Sandy Drobny: “It fills me with joy to hear a parent recount a story of their child’s visit to a museum, being fully mesmerized by a painting they had learned about in class, or recognizing an artistic style such as Pointillism or Impressionism.”


I focus on teaching the basic principles of art through a wide variety of projects. The goals I have for my students are the same ones I have for myself as an artist. I want them to experiment with materials, to express themselves creatively, to learn from their mistakes, and to be able to reflect on and appreciate the beauty of their own artwork. I strive to help each student find their artistic voice, and to assist them in developing a lifelong love and appreciation of art. My classroom offers a positive atmosphere where students are challenged, uniqueness is encouraged, and imagination can soar.

I give students the opportunity to work with many different mediums, which allows me to stretch students’ imaginations and to increase their awareness and understanding of art. I teach my students that art is not rigid and that it is an expression of self. Students set sail on a voyage of self-discovery in my art classes! They learn how to communicate and express their feelings through art. Students also develop critical thinking skills and a sense of craftsmanship through technique. Most importantly, students will discover that making art is fun.

My students also learn to appreciate the historical and cultural aspects of art. Each year, we feature a few art projects based on famous artists and their respective techniques. Our art program provides tools that help students interpret the ideas of established artists, assisting them in expressing their own ideas through art. Lessons on line, color, value, form, shape, space, and texture are woven into the curriculum. There is an emphasis on projects related to art history, multicultural diversity, and holiday themes. Students experiment with different art styles, both realistic and abstract.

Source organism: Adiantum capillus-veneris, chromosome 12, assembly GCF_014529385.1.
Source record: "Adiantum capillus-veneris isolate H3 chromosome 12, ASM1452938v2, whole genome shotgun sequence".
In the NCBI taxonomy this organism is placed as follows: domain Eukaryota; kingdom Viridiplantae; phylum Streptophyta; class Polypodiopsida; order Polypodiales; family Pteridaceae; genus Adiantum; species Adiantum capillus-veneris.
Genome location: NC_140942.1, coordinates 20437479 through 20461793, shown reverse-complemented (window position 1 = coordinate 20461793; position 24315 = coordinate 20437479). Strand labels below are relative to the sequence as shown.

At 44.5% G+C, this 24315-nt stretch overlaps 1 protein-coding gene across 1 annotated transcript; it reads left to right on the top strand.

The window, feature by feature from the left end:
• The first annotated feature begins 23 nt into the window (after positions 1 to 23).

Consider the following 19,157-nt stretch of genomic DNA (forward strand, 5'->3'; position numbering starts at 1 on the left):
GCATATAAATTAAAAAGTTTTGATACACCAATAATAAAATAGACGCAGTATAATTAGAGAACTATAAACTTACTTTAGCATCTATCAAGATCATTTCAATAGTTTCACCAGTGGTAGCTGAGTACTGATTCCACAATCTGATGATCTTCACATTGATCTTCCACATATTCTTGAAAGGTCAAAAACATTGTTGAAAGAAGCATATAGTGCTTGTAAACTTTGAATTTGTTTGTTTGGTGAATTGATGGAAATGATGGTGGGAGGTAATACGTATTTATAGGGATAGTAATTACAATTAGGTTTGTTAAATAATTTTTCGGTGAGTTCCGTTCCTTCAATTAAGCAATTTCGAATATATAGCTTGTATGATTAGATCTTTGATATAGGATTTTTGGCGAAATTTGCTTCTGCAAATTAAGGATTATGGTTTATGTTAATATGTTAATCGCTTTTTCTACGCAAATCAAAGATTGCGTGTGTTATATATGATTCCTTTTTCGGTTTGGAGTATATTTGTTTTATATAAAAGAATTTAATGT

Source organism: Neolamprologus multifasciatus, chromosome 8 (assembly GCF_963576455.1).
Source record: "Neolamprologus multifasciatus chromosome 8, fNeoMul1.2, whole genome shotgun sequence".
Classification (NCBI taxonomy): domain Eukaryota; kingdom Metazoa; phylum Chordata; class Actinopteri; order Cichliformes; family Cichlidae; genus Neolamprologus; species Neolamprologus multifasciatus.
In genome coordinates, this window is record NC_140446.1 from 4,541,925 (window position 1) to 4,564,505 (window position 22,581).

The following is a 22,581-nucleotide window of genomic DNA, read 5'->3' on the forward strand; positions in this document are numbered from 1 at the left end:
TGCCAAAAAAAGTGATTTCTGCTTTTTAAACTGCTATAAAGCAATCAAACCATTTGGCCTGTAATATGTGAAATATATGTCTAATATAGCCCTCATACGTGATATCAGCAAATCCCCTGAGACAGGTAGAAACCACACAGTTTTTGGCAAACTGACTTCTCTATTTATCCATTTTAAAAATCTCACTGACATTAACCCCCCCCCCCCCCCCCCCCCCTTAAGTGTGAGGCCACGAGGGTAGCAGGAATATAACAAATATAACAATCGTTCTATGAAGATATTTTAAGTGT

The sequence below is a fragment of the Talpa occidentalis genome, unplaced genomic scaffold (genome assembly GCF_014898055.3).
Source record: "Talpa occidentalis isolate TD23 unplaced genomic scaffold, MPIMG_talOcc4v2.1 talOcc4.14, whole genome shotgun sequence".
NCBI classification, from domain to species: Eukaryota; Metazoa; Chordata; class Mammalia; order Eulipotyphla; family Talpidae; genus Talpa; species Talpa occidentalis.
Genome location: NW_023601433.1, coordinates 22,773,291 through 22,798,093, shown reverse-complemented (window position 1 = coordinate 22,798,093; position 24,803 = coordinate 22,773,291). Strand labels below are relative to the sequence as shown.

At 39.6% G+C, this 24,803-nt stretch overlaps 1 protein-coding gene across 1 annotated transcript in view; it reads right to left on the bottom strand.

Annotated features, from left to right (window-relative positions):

Each year, students in all grades work with acrylic paints to make lively self-portraits on canvas. Students in all grades work with clay, paper mache, or other 3-dimensional media. During Black History Month, African-American artists such as Jacob Lawrence or Faith Ringgold are celebrated. Opportunities for field trips are plentiful, as there are many wonderful art museums in our area. Trips to the de Young Museum are commonplace, and the Berkeley Art Museum is within walking distance of our school.

Artistic Media and Techniques for All Grades

Drawing: lessons on contour drawing, line, shading, composition, and geometric patterns using pencil, markers, colored pencils, crayons, and chalk pastels; still life, perspective, landscapes, point of view
Painting: tempera, watercolor, acrylics, self-portraits on canvas
Cut Paper: lessons on shape, positive/negative space, silhouettes, paper weaving, collage
Color Theory: the color wheel, primary, secondary & tertiary colors, color mixing, complementary colors, value, shades, color relationships, warm & cool colors
Sculpture and Mixed Media Constructions: ceramics, clay modeling, junk assemblage (working with recycled materials)
Printmaking: rubbings, sponge & stamp printing, string painting, carved block printing, silkscreen, found-object printing, repeat patterns